Trisha Brown: So That the Audience Does Not Know Whether I Have Stopped Dancing

Trisha Brown: So That the Audience Does Not Know Whether I Have Stopped Dancing

Mills College Art Museum

Trisha Brown creating a performative drawing, Philadelphia Museum of Art, 2003
Courtesy Trisha Brown Dance Company
Photo: Kelly & Massa Studio
January 19, 2010
Trisha Brown: So That the Audience Does Not Know Whether I Have Stopped Dancing

Exhibition dates: January 20 – March 14, 2010
Opening reception: January 27, 6:00 – 8:00 pm

Mills College Art Museum

Trisha Brown: So That the Audience Does Not Know Whether I Have Stopped DancingPlanes

Early in her career, Brown created works in which performers walked on the walls of a gallery or down the exterior façade of a building—rather than on the floor. The exhibition takes inspiration in its structure from Brown’s interest in reorienting the performer and audience, with a performance installation that places live dancers on the wall of the gallery, and a participatory audio work that invites visitors to lie on the gallery floor and contemplate the ceiling. The former work, Planes (1968), is a major early performance that includes a film by Jud Yalkut and soundtrack by Simone Forti; the latter, Skymap (1969), was Brown’s one attempt to engage the ceiling as a performative surface.

The exhibition centers on a broad survey of Brown’s drawings going back more than three decades. To a significant degree, the arc of Brown’s work in drawing parallels her developments in dance, and footage of seminal performances is present throughout the exhibition. Turning to video to help compose dances freed Brown to make her drawings more “private and experimental,” says exhibition curator Peter Eleey.” Looking at 35 years of Trisha’s drawings, you watch her discover and embrace ways in which the line she draws can have bigger and more direct connections to her body and its movements.” Whether she is working within the frame of a sheet of paper, on the wall, or on the stage, Brown delights in the play between structure and improvisation, between repetition and invention, and between choice and chance. “I get involved in the mystery of space,” she says. “I have the same adrenaline and heartbeat going as I enter the paper as I do going on stage.”

An icon of contemporary dance, Trisha Brown is regularly seen in the world’s great opera houses and festivals. She has consistently pushed the limits of choreography, creating some of the most compelling and visually powerful work of the past four decades—from her roots in the experimental Judson Dance Theater to her early site-specific dances that took place on rooftops and walls to the fluid, precise movement of her 30 years of staged pieces.

Trisha Brown’s work has been shown in group and solo exhibitions, most recently Documenta 12, and she has directed numerous operas. She is the first woman choreographer to receive the MacArthur Foundation Fellowship and has been awarded many other honors, including the National Medal of Arts in 2003. She was named Chevalier dans l’Ordre des Arts et des Lettres by the government of France in 1988; was elevated to Officier in 2000; and then to the level of Commandeur in 2004. Brown’s Set and Reset is included in the baccalaureate curriculum for French students pursuing dance studies. At the invitation of President Bill Clinton, Brown served on the National Council on the Arts from 1994 to 1997. Brown received her DFA from Bates College in 2000 and her BA from Mills College in 1958.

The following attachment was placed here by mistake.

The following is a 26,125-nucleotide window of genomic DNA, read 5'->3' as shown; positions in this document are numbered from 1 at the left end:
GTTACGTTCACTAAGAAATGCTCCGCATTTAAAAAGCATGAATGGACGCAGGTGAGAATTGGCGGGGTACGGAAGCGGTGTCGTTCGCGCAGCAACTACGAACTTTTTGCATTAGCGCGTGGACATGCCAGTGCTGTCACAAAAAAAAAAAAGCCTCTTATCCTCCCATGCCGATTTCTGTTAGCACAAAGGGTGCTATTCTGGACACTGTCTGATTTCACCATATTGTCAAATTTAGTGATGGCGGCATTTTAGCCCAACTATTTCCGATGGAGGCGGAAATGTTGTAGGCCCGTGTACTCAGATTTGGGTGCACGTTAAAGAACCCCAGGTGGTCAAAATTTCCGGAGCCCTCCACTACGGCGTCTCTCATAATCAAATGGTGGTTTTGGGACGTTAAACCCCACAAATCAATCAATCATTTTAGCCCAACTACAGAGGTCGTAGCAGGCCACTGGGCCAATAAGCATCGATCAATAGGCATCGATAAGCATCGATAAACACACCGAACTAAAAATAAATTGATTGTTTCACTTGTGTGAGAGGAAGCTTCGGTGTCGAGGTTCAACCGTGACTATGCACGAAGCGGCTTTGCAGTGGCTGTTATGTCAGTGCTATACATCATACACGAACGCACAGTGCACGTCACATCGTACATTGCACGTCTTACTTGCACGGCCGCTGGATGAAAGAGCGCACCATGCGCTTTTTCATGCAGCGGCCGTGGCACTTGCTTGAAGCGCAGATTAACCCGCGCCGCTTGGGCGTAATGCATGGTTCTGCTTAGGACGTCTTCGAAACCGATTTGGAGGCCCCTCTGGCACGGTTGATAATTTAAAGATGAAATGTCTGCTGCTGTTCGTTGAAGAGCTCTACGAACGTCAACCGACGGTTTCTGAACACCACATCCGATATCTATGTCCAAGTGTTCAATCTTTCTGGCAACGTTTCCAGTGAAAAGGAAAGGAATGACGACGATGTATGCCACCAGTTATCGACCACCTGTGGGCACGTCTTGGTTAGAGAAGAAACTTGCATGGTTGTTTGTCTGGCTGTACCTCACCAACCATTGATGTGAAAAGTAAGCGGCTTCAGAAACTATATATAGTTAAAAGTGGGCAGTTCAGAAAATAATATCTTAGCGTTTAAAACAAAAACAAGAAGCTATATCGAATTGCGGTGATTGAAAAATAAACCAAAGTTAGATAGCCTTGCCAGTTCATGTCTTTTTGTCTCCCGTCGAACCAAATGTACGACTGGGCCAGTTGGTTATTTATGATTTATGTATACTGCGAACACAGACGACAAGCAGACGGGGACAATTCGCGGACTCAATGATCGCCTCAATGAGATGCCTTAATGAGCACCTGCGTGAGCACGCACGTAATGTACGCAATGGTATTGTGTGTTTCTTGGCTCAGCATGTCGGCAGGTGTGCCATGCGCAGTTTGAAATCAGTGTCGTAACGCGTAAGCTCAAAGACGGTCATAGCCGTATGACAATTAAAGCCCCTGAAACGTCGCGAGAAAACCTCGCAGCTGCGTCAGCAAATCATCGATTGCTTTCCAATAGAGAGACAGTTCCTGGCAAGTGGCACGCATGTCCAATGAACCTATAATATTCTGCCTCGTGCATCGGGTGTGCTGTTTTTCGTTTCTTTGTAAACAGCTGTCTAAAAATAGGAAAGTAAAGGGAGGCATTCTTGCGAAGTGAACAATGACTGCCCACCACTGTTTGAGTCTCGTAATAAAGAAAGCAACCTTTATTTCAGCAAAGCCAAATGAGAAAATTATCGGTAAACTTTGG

Public Programs:

January 27, 2010
Danforth Lecture Hall, Art Building, 5:30 pm
Trisha Brown in conversation with John Killacky, program officer for arts and culture, The San Francisco Foundation

Art Museum, 6:00-8:00 pm
Opening Reception
Featuring a Mills Repertory Dance Company performance of
Planes, 1968

February 3, 10, & 17, 2010
Art Museum, 5:30 pm
Mills College Repertory Dance Company performance of Planes, 1968

Mills College Dance Department presents:

January 30, 2010
Walter Haas Gym, 11:00-12:00 pm
Trio A “Teach In” with Yvonne Rainer

Littlefield Concert Hall, 1:00-3:00 pm
Where’s the Passion? Lecture by Yvonne Rainer

Also on view: In Focus: Photography from the Mills College Art Museum Collection from January 20 through March 14, 2010. Featuring work by approximately 30 artists, In Focus offers a snapshot of the Museum’s unique photographic holdings. From vintage prints to contemporary images, the Museum has collected works that epitomize photographic processes and experimentation.

Trisha Brown: So That the Audience Does Not Know Whether I Have Stopped Dancing is organized by Walker Art Center, Minneapolis.
The exhibition is curated by Peter Eleey, Visual Arts Curator, Walker Art Center.
The exhibition at Mills College has been supported by the Joan Danforth Art Museum Endowment.

Mills College Art Museum
5000 MacArthur Boulevard
Oakland, CA 94613
Directions: 510.430.3250
Information: 510.430.2164

Museum Hours: Tuesday-Sunday 11-4pm; Wednesday 11-7:30pm
Admission is free for all exhibitions and programs.

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Mills College Art Museum
January 19, 2010

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